5/20/2010 at 9:26 AM
Set against the backdrop of a fierce Indian war, the tale focuses on a love-triangle between three Pilgrims: Miles Standish, Priscilla Mullens, and John Alden. Longfellow claimed the story was true, but the historical evidence is inconclusive. Nevertheless, the ballad was very popular in nineteenth-century America, immortalizing the Mayflower Pilgrims.
The Courtship of Miles Standish (1858) was a literary counterpoint to Henry Longfellow's earlier Evangeline (1847), the tragic tale of a woman whose lover disappears in a colonial war. Together, Evangeline and The Courtship of Miles Standish captured the bittersweet quality of America's colonial era, then only recently past. However, the plot of The Courtship of Miles Standish deliberately varies in emotional tone, unlike the steady tragedy of Longfellow's Evangeline. The Pilgrims grimly battle against disease and Indians, but are also obsessed with an eccentric love-triangle, creating a curious mix of drama and comedy. Two bumbling, feuding roommates, Miles Standish and John Alden, vie for the affections of the beautiful Priscilla Mullins, who slyly tweaks the noses of her undiplomatic suitors. The independent-minded woman utters one of the most famous retorts ever: "Why don't you speak for yourself, John?". The saga has a surprise ending, one full of optimism for the American future.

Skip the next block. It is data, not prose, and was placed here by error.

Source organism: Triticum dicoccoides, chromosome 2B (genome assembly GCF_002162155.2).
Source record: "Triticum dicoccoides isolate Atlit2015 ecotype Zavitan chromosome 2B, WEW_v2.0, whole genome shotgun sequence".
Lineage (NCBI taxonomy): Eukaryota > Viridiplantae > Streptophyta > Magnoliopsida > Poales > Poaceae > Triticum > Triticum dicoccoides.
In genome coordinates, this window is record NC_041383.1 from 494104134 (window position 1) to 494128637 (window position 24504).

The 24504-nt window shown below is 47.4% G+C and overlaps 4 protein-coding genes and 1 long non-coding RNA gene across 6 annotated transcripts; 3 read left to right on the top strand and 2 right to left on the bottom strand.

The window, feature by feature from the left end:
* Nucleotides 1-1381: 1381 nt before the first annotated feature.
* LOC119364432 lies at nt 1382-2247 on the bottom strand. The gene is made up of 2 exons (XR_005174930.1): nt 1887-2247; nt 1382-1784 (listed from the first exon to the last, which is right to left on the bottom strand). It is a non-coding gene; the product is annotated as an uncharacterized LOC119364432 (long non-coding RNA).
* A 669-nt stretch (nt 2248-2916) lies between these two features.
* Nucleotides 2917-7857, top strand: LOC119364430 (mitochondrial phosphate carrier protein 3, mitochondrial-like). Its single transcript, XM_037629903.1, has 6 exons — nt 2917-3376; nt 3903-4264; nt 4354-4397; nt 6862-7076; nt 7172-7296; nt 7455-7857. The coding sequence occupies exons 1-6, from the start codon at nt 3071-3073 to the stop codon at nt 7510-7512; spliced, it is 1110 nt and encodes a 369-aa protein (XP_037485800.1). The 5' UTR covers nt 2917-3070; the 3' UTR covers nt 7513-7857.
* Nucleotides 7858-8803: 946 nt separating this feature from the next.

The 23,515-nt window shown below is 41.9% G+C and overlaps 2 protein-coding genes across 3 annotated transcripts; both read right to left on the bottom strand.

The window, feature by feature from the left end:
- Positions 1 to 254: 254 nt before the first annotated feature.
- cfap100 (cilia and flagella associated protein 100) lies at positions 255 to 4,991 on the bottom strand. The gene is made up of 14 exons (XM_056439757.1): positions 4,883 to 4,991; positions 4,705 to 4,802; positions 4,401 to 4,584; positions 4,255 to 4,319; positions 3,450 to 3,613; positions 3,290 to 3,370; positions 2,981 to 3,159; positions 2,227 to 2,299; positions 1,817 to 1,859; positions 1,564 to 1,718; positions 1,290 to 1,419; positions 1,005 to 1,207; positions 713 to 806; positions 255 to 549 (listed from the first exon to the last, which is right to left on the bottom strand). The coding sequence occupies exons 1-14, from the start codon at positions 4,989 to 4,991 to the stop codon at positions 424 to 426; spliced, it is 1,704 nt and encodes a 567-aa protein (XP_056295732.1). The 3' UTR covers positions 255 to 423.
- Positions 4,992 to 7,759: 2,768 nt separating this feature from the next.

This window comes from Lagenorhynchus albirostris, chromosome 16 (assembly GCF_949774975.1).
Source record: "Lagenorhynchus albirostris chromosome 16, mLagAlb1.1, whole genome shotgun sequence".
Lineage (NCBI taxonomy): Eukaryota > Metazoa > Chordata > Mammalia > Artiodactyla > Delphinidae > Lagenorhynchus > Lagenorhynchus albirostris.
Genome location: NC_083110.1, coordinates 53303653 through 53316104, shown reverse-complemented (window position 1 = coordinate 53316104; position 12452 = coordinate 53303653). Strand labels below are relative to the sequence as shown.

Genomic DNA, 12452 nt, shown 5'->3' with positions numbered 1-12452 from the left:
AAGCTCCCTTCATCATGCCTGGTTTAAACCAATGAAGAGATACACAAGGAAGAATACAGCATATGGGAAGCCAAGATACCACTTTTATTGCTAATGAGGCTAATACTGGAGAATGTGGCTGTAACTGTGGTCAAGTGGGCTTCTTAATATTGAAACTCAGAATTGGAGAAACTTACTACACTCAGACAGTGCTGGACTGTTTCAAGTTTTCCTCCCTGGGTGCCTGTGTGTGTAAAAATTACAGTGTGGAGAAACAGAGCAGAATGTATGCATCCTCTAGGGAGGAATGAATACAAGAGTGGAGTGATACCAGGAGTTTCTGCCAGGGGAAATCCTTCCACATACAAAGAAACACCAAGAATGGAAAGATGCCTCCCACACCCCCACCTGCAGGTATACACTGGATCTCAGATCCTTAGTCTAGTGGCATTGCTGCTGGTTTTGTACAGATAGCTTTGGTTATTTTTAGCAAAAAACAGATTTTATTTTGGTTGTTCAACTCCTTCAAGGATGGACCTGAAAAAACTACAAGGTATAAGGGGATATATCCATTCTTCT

A debate persists as to whether the tale is fact or fiction. The main characters, Miles Standish, John Alden, and Priscilla Mullins, have names of real-life Pilgrims. Henry Longfellow claimed to be a direct descendant, and that he was relating oral history. Skeptics dismiss his saga as a folktale. No conclusive evidence exists either way. At minimum, Longfellow used poetic license, condensing several years of events. Scholars though, recently confirmed the cherished place of romantic love in Pilgrim culture, and documented the Indian war described by Longfellow. Circumstantial evidence of the love-triangle also exists. Miles Standish and John Alden were likely roommates; Priscilla Mullins was the only single woman of marriageable age. The families of the alleged lovers remained close for several generations, moving together to Duxbury, Massachusetts, in the late 1620s. Descendants still retell the love-triangle of their ancestors.